In all, the prosecution reckons 20,000 people died in the two forced transfers alone. On the evacuation of every person from Phnom Penh - which the prosecution said could not be justified under international law - the deaths of the young, old, pregnant women and hospital patients were eminently foreseeable, prosecutor William Smith told DW.
"Our view is that to force the population to leave without any preparations, with no notice, in the hottest month of the year, they knew that a certain amount of the population would die," Smith said. "Even if they didn't want the whole population to die, they knew that would happen. It's only commonsense."
With regard to the second charge - the forced transfer of hundreds of thousands of people across the country between 1975 and 1977 to labour in slave-like conditions - the prosecution noted this week that witnesses had testified to terrible conditions on arrival at their relocation sites, with thousands dying as a result.
Over the two years of the so-called 'Case 002,' 100,000 people from across the country have attended the tribunal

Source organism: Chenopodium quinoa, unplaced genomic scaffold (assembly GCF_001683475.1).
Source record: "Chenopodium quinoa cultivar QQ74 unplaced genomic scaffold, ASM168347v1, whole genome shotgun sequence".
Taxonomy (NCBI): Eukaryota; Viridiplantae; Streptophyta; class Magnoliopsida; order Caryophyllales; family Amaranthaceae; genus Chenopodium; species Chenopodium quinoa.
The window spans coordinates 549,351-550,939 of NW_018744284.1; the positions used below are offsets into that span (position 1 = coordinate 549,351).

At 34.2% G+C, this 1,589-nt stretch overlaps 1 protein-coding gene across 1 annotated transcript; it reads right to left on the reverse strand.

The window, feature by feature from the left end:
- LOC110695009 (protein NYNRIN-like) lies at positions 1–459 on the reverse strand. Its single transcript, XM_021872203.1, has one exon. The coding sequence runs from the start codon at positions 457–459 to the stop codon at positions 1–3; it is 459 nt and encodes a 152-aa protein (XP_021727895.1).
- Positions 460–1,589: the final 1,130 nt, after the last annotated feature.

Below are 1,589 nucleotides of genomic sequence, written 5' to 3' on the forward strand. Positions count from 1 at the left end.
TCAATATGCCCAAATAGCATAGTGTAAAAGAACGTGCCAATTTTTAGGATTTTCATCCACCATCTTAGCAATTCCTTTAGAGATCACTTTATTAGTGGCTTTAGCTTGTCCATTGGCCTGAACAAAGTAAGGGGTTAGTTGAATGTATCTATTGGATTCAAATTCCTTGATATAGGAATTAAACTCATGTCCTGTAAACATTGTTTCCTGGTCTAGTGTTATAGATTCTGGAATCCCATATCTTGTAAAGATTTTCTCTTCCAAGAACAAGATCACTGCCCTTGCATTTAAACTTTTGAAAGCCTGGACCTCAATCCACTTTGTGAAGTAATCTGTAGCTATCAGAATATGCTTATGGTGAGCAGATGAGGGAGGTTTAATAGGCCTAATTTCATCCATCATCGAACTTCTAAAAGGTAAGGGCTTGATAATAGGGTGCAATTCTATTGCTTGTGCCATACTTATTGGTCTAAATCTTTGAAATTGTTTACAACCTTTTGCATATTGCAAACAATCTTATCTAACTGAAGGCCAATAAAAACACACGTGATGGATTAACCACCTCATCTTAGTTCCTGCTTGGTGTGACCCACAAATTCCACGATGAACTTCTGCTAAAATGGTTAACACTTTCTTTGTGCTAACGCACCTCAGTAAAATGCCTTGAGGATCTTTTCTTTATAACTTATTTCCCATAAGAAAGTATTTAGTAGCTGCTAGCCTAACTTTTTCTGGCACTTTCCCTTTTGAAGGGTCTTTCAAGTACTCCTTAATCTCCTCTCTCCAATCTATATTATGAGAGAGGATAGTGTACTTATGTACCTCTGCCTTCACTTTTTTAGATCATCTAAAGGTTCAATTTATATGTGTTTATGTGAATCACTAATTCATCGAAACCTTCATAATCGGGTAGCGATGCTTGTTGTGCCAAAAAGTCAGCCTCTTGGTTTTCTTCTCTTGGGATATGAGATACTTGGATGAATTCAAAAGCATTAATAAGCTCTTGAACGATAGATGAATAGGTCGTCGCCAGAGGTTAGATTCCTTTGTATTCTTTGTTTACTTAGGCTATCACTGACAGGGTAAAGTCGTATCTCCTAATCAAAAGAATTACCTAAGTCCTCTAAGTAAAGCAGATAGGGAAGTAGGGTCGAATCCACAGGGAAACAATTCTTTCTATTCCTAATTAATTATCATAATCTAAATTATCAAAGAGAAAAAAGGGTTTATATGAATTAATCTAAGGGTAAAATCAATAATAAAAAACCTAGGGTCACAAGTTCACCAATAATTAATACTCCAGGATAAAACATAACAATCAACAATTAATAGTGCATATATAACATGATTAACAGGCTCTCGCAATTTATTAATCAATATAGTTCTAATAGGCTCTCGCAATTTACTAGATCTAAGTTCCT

Smith added that numerous documents proved the prosecution's contention on the third charge: that the executions of officers and officials from the Lon Nol regime were deliberate policy formulated by the leaders.
"Another group that was killed were a lot of the people who lived in the cities and were forced out of the cities and were killed within that process," Smith said.
For these thousands of deaths alone, Smith said, the defendants deserve a life term.
Acquit and release
In the closing week, Khieu Samphan's lawyers again portrayed their client as an honest man whose intentions in joining the revolution were essentially noble.
They repeatedly held that, as head of state, their client lacked genuine power and was unaware of the terrible conditions in the countryside. As for the specific charges, his defence argued that he had nothing to do with the decision to evacuate Phnom Penh or subsequent forced removals or the executions at Tuol Po Chrey. In consequence, they said, he should be released.
Nuon Chea's defence also called for their client's acquittal. Defence counsel Victor Koppe told DW on Tuesday that although his client was involved in the decision to evacuate Phnom Penh, what counted legally was whether there were "legitimate reasons at the time."
"We have argued that there were," said Koppe, "military reasons - for instance it was just the end of a war and there could still be resistance pockets within the city, [and] fear of American bombings, at least in the perception of the Khmer Rouge leaders. In addition, the food shortage was very substantial - there were 2.5 million refugees in Phnom Penh."